The Red Ginger plant is a stunning tropical plant with striking red blooms and leaves that surround it in the form of brackets. This plant is also called the Alpinia purpurata this vibrant plant is fuss-free and can easily be grown even by beginner-level gardeners.
In this detailed guide, our experts show you up front and close how you can grow this attractive foliage in your home or garden. Read on to find tips and tricks to also tackle the most common problems you may face so that you can add in the much-required color.
- What Is Red Ginger Plant?
- Red Ginger Plant Care
What Is Red Ginger Plant?
The red ginger plant is an attractive and easy tropical plant with distinctive bright and vibrant red blooms and brackets of leaves, making it a favorite of many gardeners. The plant has luscious green leaves that are smooth in texture and strong in stance.
Red Ginger Plant Care
This tropical plant is also referred to as the Hawaiian ginger or Hawaiian red plant and grows stems and leaves around the flower ensuring it protects its color and vibrance. Similar to other ginger plants, it is easy to care for and thus is a much sought-after plant by beginner-level gardeners.
All you must do is provide it with a bare minimum requirement similar to its native and you will find a happy, healthy, and thriving plant in your garden. In this below section we touch upon each of the care aspects so that you can grow it successfully.
– Water Requirements
The plant requires moderate levels of water to grow, thrive and sustain its healthy foliage and blooms. You will have to set a regular watering schedule to ensure the soil does not stay completely soggy or end up getting dehydrated or dry.
You could resort to doing a simple test to achieve an ideal watering schedule, by pushing your finger an inch into the soil to feel for moisture. If your finger comes out dry you know that it is indeed time that more water needs to be added.
Never over-water the plant or let the roots sit in water for a long time as this will damage the plant root. On the other hand, is it key to know that excess moisture prevents the roots from taking in more oxygen from the soil thus leading to fungal diseases or root rot. At the same time letting the soil go completely dry is hazardous as well, as the plant likes consistently moist topsoil.
Thus, if you are living in a dry zone or the weather is hot outside you will need to increase the frequency of watering. Scale back in the colder months of the year when the plant conserves energy and enters a state of dormancy.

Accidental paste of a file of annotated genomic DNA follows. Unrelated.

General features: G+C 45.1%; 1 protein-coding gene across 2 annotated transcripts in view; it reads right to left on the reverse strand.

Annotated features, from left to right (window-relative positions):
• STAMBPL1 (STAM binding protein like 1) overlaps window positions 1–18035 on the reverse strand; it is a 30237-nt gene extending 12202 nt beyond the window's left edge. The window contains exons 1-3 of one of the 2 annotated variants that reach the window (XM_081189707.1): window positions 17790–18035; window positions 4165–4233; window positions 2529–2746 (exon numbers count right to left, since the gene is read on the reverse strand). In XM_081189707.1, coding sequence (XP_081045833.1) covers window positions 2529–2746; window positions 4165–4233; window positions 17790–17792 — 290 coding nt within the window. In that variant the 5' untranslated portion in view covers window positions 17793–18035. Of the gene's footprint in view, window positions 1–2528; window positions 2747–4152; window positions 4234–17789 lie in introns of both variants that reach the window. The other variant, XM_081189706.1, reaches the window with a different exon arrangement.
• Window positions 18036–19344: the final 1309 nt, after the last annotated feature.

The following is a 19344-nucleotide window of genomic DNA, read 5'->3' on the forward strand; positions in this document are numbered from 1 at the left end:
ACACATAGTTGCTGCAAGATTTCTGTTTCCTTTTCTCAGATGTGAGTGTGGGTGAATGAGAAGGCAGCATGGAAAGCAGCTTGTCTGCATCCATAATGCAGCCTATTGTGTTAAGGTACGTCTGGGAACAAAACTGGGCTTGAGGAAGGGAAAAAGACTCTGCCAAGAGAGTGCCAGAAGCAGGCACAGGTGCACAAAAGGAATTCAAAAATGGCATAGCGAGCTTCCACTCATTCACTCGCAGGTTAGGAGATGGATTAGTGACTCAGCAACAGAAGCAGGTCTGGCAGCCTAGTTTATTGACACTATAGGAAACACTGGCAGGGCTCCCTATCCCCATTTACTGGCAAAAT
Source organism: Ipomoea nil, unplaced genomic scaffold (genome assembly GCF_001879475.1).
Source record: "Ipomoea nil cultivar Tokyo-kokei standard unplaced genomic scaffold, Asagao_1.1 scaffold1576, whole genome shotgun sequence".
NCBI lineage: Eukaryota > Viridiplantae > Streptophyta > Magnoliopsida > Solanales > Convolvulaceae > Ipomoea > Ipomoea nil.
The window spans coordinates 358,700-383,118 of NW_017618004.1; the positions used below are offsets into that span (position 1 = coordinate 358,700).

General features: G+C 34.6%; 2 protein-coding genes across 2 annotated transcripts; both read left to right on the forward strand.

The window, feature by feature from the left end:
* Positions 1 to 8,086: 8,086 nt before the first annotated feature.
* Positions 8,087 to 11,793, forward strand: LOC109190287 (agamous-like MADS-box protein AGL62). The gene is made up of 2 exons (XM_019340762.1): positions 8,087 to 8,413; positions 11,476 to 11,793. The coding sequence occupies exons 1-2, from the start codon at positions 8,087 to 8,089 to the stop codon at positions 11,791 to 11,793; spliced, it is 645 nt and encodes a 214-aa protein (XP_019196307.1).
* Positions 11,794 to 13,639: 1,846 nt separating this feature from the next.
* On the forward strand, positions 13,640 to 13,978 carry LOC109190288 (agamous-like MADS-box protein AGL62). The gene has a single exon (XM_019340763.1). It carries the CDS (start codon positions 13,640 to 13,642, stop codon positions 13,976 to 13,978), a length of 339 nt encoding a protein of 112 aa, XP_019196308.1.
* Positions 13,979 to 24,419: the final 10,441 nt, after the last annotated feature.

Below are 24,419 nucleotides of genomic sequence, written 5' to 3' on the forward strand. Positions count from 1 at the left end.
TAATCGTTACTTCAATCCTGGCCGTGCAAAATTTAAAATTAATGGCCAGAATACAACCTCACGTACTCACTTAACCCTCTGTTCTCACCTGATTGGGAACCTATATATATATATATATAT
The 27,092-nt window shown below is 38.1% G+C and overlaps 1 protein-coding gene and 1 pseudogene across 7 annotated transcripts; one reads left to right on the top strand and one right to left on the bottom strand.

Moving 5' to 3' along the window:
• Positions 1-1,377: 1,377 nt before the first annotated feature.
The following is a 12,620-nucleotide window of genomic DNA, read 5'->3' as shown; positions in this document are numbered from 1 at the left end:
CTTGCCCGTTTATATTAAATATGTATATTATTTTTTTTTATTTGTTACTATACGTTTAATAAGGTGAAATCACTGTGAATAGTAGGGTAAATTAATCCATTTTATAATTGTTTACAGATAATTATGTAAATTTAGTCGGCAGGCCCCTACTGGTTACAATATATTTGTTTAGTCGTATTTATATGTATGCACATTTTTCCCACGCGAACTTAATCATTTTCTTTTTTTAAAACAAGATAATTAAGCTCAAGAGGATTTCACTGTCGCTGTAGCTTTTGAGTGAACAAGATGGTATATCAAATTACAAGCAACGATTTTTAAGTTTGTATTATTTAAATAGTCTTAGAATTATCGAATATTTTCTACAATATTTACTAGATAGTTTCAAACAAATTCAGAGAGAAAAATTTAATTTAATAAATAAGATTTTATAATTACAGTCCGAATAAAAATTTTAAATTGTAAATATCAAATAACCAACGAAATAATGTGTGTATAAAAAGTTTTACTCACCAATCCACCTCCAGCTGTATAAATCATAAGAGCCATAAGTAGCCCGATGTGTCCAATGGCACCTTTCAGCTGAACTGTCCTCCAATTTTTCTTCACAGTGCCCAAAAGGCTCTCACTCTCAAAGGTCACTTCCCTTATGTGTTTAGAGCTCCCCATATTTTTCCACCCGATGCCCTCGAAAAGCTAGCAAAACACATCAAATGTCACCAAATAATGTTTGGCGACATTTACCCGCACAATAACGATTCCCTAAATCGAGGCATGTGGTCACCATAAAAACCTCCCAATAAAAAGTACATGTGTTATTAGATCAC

– Light Requirements
To grow red plant you would be required to provide it with plenty of sunlight. On average, six to eight hours of direct light every day is needed to help the blooms remain intact and the leaves thrive in a lush green manner. This means you must be keen and not hesitate to place it under bright light, which will mimic its natural native environment.
On the other hand, never let the plant be under low light conditions as this will cause stress to the plant and the blooms may fall early, making the leaves and stems look weak and limp. The plant will not be able to successfully
Inadequate light can also turn the leaves into a darker shade, brittle and crisp. Thus, if you’re growing your plant indoors or in semi-closed spaces, move them closest to a window where they can receive ample morning sunlight. In addition, you could place it under artificial grow lights so that its requirement is adequately met even if it is away from direct sunlight.
– Soil Requirements
The plant does not have a very complex requirement about the type of soil. All that it seeks is a well-draining, light, and porous potting mix. Avoid loamy or heavy soils as these retain a lot more moisture putting the plant at risk of developing root rot or fungal diseases. It has to be slightly moist and has to be well drained.
To increase the aeration and drainage of the soil, mix in perlite, peat, or wood shavings. You could also include vermicompost or other organic compost material to increase the nutrient composition of the soil to support the plant to grow through seasons healthily.